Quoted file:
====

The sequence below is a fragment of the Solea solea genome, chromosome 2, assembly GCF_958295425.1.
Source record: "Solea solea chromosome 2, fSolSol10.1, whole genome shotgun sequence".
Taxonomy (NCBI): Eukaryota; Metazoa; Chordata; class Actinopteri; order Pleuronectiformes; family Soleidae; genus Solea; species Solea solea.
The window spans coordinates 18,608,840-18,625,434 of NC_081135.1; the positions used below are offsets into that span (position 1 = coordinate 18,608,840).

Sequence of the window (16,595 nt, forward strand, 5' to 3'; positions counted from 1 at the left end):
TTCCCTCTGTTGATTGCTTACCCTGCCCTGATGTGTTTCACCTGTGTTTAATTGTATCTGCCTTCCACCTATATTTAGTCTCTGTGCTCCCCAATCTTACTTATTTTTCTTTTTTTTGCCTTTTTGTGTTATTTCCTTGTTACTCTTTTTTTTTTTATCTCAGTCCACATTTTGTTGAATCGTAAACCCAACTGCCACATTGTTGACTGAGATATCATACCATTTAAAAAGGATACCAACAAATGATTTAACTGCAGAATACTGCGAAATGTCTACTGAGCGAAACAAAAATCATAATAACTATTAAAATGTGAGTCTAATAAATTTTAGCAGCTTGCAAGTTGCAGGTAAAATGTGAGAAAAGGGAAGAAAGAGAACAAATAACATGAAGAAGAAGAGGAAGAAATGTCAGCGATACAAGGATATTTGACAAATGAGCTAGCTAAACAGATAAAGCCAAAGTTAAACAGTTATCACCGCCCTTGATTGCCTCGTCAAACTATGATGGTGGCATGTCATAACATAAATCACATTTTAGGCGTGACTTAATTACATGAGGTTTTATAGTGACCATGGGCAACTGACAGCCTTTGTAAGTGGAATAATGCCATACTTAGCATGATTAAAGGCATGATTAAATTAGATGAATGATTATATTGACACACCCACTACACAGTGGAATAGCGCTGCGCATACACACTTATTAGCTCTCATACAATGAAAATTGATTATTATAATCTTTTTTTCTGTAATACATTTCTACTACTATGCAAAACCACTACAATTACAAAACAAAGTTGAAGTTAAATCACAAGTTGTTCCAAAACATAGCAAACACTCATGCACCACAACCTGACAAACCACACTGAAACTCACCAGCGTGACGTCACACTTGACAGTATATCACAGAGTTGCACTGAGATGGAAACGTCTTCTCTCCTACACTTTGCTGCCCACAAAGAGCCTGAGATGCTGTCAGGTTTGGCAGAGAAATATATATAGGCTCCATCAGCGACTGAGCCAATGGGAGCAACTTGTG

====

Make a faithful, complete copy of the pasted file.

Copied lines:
The sequence below is a fragment of the Solea solea genome, chromosome 2, assembly GCF_958295425.1.
Source record: "Solea solea chromosome 2, fSolSol10.1, whole genome shotgun sequence".
Taxonomy (NCBI): Eukaryota; Metazoa; Chordata; class Actinopteri; order Pleuronectiformes; family Soleidae; genus Solea; species Solea solea.
The window spans coordinates 18,608,840-18,625,434 of NC_081135.1; the positions used below are offsets into that span (position 1 = coordinate 18,608,840).

Sequence of the window (16,595 nt, forward strand, 5' to 3'; positions counted from 1 at the left end):
TTCCCTCTGTTGATTGCTTACCCTGCCCTGATGTGTTTCACCTGTGTTTAATTGTATCTGCCTTCCACCTATATTTAGTCTCTGTGCTCCCCAATCTTACTTATTTTTCTTTTTTTTGCCTTTTTGTGTTATTTCCTTGTTACTCTTTTTTTTTTTATCTCAGTCCACATTTTGTTGAATCGTAAACCCAACTGCCACATTGTTGACTGAGATATCATACCATTTAAAAAGGATACCAACAAATGATTTAACTGCAGAATACTGCGAAATGTCTACTGAGCGAAACAAAAATCATAATAACTATTAAAATGTGAGTCTAATAAATTTTAGCAGCTTGCAAGTTGCAGGTAAAATGTGAGAAAAGGGAAGAAAGAGAACAAATAACATGAAGAAGAAGAGGAAGAAATGTCAGCGATACAAGGATATTTGACAAATGAGCTAGCTAAACAGATAAAGCCAAAGTTAAACAGTTATCACCGCCCTTGATTGCCTCGTCAAACTATGATGGTGGCATGTCATAACATAAATCACATTTTAGGCGTGACTTAATTACATGAGGTTTTATAGTGACCATGGGCAACTGACAGCCTTTGTAAGTGGAATAATGCCATACTTAGCATGATTAAAGGCATGATTAAATTAGATGAATGATTATATTGACACACCCACTACACAGTGGAATAGCGCTGCGCATACACACTTATTAGCTCTCATACAATGAAAATTGATTATTATAATCTTTTTTTCTGTAATACATTTCTACTACTATGCAAAACCACTACAATTACAAAACAAAGTTGAAGTTAAATCACAAGTTGTTCCAAAACATAGCAAACACTCATGCACCACAACCTGACAAACCACACTGAAACTCACCAGCGTGACGTCACACTTGACAGTATATCACAGAGTTGCACTGAGATGGAAACGTCTTCTCTCCTACACTTTGCTGCCCACAAAGAGCCTGAGATGCTGTCAGGTTTGGCAGAGAAATATATATAGGCTCCATCAGCGACTGAGCCAATGGGAGCAACTTGTG